Tommy Sheppard said he hoped to see a “gravitation” away from the “over-concentration” of venues in the south side of the city, around Edinburgh University’s main campus.
The man behind the revamped Assembly Rooms and the relocated Famous Spiegeltent vowed an expanded arena on George Street, which will feature three new performance stages, would help ensure the recent trend was reversed.
Sections of George Street will be partially closed to traffic this month, while the middle section will be closed completely for a “Spiegelterrace” area which will be open until 2am.
Mr Sheppard said the moves, which follow a controversial pilot last year, would ensure the Fringe was no longer “pushed out to the periphery” of the city in future years.
His call came despite a plea from a rival promoter, former Assembly Rooms boss William Burdett-Coutts, for an end to bickering and back-stabbing between venues, claiming a lot of goodwill had gone out of the festival in recent years. Mr Sheppard, who won the contract to take over Assembly Rooms shows last year, said: “For a decade the Fringe had drifted out of the city centre and become over-concentrated in a small area on the south side, around the university.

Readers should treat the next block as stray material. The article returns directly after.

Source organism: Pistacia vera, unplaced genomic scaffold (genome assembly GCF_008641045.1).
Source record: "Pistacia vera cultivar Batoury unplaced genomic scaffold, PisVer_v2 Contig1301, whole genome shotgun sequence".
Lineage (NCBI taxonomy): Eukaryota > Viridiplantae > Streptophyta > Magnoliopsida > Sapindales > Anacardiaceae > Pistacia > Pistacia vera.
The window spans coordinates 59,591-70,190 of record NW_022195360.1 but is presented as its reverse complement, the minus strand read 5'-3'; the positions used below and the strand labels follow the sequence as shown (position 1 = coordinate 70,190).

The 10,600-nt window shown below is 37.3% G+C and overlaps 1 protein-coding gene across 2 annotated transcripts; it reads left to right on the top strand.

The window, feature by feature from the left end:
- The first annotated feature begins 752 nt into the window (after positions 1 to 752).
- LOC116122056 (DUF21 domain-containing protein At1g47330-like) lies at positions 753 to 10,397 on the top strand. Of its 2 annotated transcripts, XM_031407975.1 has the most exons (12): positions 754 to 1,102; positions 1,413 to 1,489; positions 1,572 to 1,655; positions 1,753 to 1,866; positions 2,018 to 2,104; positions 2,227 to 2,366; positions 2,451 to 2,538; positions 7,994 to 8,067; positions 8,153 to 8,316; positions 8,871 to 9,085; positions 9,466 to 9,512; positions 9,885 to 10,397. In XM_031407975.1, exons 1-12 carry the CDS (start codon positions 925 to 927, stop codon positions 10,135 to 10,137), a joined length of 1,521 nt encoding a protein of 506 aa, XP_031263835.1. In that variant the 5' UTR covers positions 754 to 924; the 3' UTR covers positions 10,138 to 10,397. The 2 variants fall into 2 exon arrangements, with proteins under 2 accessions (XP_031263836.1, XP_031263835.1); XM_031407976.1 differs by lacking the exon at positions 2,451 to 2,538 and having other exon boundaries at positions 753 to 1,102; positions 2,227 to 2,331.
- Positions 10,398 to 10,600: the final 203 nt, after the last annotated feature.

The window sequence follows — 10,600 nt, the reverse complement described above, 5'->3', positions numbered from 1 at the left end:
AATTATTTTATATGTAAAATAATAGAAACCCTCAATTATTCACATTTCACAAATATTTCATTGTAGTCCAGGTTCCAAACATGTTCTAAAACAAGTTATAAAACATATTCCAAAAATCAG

“Last year, with the re-opening of the Assembly Rooms that trend was arrested. Now, with other venues joining us, and the city’s commercial community getting involved, the drift is being reversed. George Street is becoming the heart of the Fringe.”
Some businesses had been opposed to the return of the Spiegelterrace, claiming trade had been badly affected last year
Mr Sheppard added: “There have been a lot of gripes over the years – I’ve been one of the gripers at times –from local residents and local businesses complaining that the festival doesn’t really benefit them.
“I would say to those business that it takes two to tango – if you get involved in this festival you will reap the benefits of it.
Mr Burdett-Coutts, speaking at Assembly Theatre’s launch, said: “The Fringe is without doubt the biggest and best showcase of the arts in the world. I’ve been very privileged to see it grow into this.
“What I don’t like and what has really annoyed me in recent years is the petty bickering which turns the Fringe into some kind of battleground – where venues battle venues.
“The Free Fringe is better than all the rest, one un-named comedian can become the centre of division and dissent and the classic story you read every year, (which is) ‘who is making the money?’.
“All of the participants in the Fringe should celebrate the brilliance of everyone’s achievement.”